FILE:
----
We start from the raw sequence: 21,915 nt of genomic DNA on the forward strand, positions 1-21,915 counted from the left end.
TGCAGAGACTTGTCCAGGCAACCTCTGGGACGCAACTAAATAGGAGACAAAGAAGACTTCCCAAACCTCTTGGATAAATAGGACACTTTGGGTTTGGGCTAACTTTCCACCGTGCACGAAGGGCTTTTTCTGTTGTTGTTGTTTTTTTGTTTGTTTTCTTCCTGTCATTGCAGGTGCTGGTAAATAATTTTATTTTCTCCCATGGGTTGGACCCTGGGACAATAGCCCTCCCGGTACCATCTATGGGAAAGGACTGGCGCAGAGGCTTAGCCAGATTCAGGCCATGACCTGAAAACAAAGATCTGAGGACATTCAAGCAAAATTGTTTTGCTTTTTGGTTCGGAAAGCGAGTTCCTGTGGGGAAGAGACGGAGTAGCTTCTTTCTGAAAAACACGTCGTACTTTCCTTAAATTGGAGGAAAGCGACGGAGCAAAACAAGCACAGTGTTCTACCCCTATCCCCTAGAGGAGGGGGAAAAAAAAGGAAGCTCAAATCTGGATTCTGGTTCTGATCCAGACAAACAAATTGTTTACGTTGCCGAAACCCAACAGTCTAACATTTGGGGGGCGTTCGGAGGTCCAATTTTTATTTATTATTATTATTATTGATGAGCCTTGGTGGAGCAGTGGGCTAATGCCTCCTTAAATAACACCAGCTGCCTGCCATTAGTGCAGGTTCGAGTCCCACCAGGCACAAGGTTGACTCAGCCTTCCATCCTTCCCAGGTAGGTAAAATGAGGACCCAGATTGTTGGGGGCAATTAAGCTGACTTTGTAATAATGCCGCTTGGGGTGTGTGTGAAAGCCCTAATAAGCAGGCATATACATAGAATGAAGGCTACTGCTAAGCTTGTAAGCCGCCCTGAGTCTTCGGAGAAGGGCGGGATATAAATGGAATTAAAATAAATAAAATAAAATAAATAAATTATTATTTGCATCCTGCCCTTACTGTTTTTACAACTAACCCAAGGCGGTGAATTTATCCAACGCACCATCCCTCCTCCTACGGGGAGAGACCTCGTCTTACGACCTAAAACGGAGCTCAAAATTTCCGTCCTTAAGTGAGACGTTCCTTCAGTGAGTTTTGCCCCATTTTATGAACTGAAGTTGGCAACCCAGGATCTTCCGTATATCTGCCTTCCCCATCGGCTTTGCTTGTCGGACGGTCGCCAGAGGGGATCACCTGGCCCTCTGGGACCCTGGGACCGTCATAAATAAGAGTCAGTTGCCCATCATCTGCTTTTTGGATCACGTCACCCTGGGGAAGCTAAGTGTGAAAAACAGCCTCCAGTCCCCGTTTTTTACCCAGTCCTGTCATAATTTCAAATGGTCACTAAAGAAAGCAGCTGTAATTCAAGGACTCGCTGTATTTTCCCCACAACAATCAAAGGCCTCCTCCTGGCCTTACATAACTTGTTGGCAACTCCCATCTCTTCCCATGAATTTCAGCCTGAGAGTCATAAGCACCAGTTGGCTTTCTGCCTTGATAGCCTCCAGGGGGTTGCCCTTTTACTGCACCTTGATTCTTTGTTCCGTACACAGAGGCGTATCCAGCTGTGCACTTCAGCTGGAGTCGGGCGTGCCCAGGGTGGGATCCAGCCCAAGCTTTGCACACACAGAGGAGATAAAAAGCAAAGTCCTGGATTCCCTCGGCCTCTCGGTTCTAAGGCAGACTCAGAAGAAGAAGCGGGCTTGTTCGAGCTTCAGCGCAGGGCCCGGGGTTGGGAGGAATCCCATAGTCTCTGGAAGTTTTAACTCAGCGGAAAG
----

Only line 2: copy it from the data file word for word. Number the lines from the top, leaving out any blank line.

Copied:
TGCAGAGACTTGTCCAGGCAACCTCTGGGACGCAACTAAATAGGAGACAAAGAAGACTTCCCAAACCTCTTGGATAAATAGGACACTTTGGGTTTGGGCTAACTTTCCACCGTGCACGAAGGGCTTTTTCTGTTGTTGTTGTTTTTTTGTTTGTTTTCTTCCTGTCATTGCAGGTGCTGGTAAATAATTTTATTTTCTCCCATGGGTTGGACCCTGGGACAATAGCCCTCCCGGTACCATCTATGGGAAAGGACTGGCGCAGAGGCTTAGCCAGATTCAGGCCATGACCTGAAAACAAAGATCTGAGGACATTCAAGCAAAATTGTTTTGCTTTTTGGTTCGGAAAGCGAGTTCCTGTGGGGAAGAGACGGAGTAGCTTCTTTCTGAAAAACACGTCGTACTTTCCTTAAATTGGAGGAAAGCGACGGAGCAAAACAAGCACAGTGTTCTACCCCTATCCCCTAGAGGAGGGGGAAAAAAAAGGAAGCTCAAATCTGGATTCTGGTTCTGATCCAGACAAACAAATTGTTTACGTTGCCGAAACCCAACAGTCTAACATTTGGGGGGCGTTCGGAGGTCCAATTTTTATTTATTATTATTATTATTGATGAGCCTTGGTGGAGCAGTGGGCTAATGCCTCCTTAAATAACACCAGCTGCCTGCCATTAGTGCAGGTTCGAGTCCCACCAGGCACAAGGTTGACTCAGCCTTCCATCCTTCCCAGGTAGGTAAAATGAGGACCCAGATTGTTGGGGGCAATTAAGCTGACTTTGTAATAATGCCGCTTGGGGTGTGTGTGAAAGCCCTAATAAGCAGGCATATACATAGAATGAAGGCTACTGCTAAGCTTGTAAGCCGCCCTGAGTCTTCGGAGAAGGGCGGGATATAAATGGAATTAAAATAAATAAAATAAAATAAATAAATTATTATTTGCATCCTGCCCTTACTGTTTTTACAACTAACCCAAGGCGGTGAATTTATCCAACGCACCATCCCTCCTCCTACGGGGAGAGACCTCGTCTTACGACCTAAAACGGAGCTCAAAATTTCCGTCCTTAAGTGAGACGTTCCTTCAGTGAGTTTTGCCCCATTTTATGAACTGAAGTTGGCAACCCAGGATCTTCCGTATATCTGCCTTCCCCATCGGCTTTGCTTGTCGGACGGTCGCCAGAGGGGATCACCTGGCCCTCTGGGACCCTGGGACCGTCATAAATAAGAGTCAGTTGCCCATCATCTGCTTTTTGGATCACGTCACCCTGGGGAAGCTAAGTGTGAAAAACAGCCTCCAGTCCCCGTTTTTTACCCAGTCCTGTCATAATTTCAAATGGTCACTAAAGAAAGCAGCTGTAATTCAAGGACTCGCTGTATTTTCCCCACAACAATCAAAGGCCTCCTCCTGGCCTTACATAACTTGTTGGCAACTCCCATCTCTTCCCATGAATTTCAGCCTGAGAGTCATAAGCACCAGTTGGCTTTCTGCCTTGATAGCCTCCAGGGGGTTGCCCTTTTACTGCACCTTGATTCTTTGTTCCGTACACAGAGGCGTATCCAGCTGTGCACTTCAGCTGGAGTCGGGCGTGCCCAGGGTGGGATCCAGCCCAAGCTTTGCACACACAGAGGAGATAAAAAGCAAAGTCCTGGATTCCCTCGGCCTCTCGGTTCTAAGGCAGACTCAGAAGAAGAAGCGGGCTTGTTCGAGCTTCAGCGCAGGGCCCGGGGTTGGGAGGAATCCCATAGTCTCTGGAAGTTTTAACTCAGCGGAAAG